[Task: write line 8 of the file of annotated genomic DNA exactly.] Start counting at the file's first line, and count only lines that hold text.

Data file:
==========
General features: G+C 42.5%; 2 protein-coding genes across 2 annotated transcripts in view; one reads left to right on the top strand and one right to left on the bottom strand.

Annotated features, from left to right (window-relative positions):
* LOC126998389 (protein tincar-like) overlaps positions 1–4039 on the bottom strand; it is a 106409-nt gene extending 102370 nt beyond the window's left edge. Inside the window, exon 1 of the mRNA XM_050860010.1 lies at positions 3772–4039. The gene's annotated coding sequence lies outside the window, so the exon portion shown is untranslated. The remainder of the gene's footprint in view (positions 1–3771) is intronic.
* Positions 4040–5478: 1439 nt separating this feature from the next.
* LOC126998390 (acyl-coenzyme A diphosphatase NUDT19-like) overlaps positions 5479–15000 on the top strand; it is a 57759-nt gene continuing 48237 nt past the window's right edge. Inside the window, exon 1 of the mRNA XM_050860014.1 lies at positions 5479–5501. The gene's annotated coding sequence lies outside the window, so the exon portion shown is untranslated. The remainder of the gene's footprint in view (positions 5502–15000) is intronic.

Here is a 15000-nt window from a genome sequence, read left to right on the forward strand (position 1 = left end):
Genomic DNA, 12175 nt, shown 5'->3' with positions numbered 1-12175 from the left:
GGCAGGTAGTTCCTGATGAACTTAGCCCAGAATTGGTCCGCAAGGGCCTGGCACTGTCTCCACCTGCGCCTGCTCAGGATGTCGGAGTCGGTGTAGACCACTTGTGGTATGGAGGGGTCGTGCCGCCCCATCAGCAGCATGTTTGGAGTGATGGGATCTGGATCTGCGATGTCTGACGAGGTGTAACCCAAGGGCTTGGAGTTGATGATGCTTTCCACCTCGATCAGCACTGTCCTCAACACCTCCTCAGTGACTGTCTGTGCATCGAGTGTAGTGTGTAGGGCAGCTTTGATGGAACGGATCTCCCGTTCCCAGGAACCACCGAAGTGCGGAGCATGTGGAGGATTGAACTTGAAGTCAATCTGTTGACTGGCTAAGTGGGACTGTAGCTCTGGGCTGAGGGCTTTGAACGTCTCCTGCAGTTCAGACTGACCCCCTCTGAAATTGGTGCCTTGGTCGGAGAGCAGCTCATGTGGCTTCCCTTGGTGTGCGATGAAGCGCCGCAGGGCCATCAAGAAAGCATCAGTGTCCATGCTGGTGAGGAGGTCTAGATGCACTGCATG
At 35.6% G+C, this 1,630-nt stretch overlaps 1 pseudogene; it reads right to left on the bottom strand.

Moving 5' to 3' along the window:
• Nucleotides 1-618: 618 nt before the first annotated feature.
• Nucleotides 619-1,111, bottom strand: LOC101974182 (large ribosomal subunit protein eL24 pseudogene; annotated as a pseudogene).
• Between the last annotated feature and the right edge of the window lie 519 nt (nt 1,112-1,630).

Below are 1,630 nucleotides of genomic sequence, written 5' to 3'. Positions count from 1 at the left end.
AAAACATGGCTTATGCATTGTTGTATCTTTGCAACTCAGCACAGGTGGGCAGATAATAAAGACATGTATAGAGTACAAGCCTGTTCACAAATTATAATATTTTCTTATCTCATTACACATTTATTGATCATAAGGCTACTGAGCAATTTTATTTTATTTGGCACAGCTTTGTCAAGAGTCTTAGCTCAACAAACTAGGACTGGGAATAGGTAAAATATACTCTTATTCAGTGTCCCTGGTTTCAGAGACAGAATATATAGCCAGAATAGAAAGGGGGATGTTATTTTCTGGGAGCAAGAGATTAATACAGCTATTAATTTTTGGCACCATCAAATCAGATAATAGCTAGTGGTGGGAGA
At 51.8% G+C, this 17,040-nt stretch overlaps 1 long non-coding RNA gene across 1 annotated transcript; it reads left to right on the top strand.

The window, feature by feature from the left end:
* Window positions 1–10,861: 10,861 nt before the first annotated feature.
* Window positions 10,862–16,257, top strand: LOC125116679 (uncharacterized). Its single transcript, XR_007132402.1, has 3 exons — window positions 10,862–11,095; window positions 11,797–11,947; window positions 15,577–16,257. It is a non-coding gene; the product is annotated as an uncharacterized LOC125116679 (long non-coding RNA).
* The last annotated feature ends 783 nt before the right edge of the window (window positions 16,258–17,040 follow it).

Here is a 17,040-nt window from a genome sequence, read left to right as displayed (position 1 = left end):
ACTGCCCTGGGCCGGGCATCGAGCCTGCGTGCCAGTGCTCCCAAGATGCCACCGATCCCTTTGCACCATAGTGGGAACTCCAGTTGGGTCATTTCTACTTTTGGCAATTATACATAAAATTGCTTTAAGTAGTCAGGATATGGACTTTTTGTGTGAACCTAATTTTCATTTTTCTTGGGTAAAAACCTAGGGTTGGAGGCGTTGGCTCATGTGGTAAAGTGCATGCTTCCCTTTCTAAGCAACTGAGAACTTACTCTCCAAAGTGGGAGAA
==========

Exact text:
GGCAGGTAGTTCCTGATGAACTTAGCCCAGAATTGGTCCGCAAGGGCCTGGCACTGTCTCCACCTGCGCCTGCTCAGGATGTCGGAGTCGGTGTAGACCACTTGTGGTATGGAGGGGTCGTGCCGCCCCATCAGCAGCATGTTTGGAGTGATGGGATCTGGATCTGCGATGTCTGACGAGGTGTAACCCAAGGGCTTGGAGTTGATGATGCTTTCCACCTCGATCAGCACTGTCCTCAACACCTCCTCAGTGACTGTCTGTGCATCGAGTGTAGTGTGTAGGGCAGCTTTGATGGAACGGATCTCCCGTTCCCAGGAACCACCGAAGTGCGGAGCATGTGGAGGATTGAACTTGAAGTCAATCTGTTGACTGGCTAAGTGGGACTGTAGCTCTGGGCTGAGGGCTTTGAACGTCTCCTGCAGTTCAGACTGACCCCCTCTGAAATTGGTGCCTTGGTCGGAGAGCAGCTCATGTGGCTTCCCTTGGTGTGCGATGAAGCGCCGCAGGGCCATCAAGAAAGCATCAGTGTCCATGCTGGTGAGGAGGTCTAGATGCACTGCATG